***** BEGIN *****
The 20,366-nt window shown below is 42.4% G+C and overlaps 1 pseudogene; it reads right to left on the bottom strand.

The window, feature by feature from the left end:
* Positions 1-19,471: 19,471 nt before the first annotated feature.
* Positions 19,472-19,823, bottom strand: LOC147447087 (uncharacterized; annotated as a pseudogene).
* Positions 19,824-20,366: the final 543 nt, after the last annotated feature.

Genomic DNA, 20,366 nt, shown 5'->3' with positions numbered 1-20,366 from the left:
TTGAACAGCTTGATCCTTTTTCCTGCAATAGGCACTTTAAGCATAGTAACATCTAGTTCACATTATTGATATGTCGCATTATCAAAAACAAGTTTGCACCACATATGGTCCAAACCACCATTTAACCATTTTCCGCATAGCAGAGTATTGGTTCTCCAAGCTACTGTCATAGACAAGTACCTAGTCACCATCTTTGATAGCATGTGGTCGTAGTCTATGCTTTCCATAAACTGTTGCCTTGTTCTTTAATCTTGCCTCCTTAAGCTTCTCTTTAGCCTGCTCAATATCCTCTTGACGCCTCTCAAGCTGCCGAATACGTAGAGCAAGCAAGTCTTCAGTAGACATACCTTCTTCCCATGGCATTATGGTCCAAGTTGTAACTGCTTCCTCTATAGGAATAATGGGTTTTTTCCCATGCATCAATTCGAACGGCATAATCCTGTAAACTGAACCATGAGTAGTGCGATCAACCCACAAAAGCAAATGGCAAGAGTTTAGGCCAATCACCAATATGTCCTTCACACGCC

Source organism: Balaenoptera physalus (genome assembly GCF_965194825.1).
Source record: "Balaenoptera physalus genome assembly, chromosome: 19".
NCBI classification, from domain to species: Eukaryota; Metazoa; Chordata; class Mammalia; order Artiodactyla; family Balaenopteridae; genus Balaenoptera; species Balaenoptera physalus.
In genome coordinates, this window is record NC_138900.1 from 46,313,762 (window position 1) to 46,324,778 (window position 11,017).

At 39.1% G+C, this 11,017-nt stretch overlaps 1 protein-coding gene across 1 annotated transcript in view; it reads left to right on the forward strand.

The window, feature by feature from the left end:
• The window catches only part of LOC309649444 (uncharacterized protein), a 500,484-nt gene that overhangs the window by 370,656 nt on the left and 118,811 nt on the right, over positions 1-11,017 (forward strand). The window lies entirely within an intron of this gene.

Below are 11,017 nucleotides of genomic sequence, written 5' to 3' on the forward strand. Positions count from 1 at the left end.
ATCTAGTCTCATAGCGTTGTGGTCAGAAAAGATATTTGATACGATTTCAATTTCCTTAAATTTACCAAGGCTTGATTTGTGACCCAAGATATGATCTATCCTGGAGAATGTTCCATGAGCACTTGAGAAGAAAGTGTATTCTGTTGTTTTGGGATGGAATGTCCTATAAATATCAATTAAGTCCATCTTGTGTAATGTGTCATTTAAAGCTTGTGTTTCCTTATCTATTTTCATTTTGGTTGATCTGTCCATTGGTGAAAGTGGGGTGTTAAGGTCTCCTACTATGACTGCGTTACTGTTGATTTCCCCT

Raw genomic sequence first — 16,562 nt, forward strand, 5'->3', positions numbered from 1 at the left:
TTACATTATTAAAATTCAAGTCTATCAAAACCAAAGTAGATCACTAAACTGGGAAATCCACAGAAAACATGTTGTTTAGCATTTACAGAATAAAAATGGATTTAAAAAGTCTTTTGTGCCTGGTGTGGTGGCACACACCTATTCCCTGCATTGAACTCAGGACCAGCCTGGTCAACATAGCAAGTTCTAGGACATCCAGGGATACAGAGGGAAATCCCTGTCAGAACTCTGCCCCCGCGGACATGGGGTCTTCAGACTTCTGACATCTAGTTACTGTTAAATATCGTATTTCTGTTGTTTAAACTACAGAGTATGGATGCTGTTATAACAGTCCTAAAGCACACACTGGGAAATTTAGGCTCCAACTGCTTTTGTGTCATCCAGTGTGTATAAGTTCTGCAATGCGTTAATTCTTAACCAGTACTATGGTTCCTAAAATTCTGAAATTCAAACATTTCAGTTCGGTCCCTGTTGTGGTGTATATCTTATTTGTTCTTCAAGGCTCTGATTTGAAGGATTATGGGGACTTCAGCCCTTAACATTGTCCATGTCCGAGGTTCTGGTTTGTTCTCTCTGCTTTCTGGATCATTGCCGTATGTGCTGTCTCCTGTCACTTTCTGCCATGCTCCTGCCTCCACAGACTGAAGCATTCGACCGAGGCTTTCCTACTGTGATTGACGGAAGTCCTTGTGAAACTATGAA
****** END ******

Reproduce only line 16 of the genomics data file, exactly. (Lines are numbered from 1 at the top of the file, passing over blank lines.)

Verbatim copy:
ATCTAGTCTCATAGCGTTGTGGTCAGAAAAGATATTTGATACGATTTCAATTTCCTTAAATTTACCAAGGCTTGATTTGTGACCCAAGATATGATCTATCCTGGAGAATGTTCCATGAGCACTTGAGAAGAAAGTGTATTCTGTTGTTTTGGGATGGAATGTCCTATAAATATCAATTAAGTCCATCTTGTGTAATGTGTCATTTAAAGCTTGTGTTTCCTTATCTATTTTCATTTTGGTTGATCTGTCCATTGGTGAAAGTGGGGTGTTAAGGTCTCCTACTATGACTGCGTTACTGTTGATTTCCCCT